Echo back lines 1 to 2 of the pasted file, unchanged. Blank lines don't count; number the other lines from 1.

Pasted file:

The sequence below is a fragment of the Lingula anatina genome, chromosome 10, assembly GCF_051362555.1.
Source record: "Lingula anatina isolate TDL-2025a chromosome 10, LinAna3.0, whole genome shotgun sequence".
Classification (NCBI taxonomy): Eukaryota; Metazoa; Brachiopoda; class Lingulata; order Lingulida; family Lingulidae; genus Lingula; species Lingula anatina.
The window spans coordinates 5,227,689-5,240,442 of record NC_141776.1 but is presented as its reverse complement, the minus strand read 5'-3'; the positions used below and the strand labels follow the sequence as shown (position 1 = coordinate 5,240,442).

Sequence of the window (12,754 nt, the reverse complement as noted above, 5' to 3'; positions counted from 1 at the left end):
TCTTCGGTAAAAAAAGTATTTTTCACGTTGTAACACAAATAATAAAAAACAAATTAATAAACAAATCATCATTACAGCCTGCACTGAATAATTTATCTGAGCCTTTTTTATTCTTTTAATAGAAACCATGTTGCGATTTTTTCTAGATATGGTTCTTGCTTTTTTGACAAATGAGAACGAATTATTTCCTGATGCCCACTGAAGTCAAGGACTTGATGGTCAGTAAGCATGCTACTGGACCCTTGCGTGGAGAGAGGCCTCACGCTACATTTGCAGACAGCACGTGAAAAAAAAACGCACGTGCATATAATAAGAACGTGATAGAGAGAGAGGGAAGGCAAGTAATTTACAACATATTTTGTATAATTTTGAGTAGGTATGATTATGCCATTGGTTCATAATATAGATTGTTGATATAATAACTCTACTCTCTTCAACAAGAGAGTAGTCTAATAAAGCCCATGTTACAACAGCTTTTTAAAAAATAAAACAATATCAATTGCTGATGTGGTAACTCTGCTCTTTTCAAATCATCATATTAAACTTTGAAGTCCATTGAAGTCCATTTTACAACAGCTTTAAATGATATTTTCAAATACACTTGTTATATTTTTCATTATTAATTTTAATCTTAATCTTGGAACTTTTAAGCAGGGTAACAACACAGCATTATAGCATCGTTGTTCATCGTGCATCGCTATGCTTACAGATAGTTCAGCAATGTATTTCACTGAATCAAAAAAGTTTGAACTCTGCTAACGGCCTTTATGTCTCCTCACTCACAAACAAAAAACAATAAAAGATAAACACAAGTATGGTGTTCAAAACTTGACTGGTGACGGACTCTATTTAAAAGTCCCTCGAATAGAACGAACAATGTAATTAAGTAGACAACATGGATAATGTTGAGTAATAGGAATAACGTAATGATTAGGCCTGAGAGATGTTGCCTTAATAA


The sequence below is a fragment of the Lingula anatina genome, chromosome 10, assembly GCF_051362555.1.
Source record: "Lingula anatina isolate TDL-2025a chromosome 10, LinAna3.0, whole genome shotgun sequence".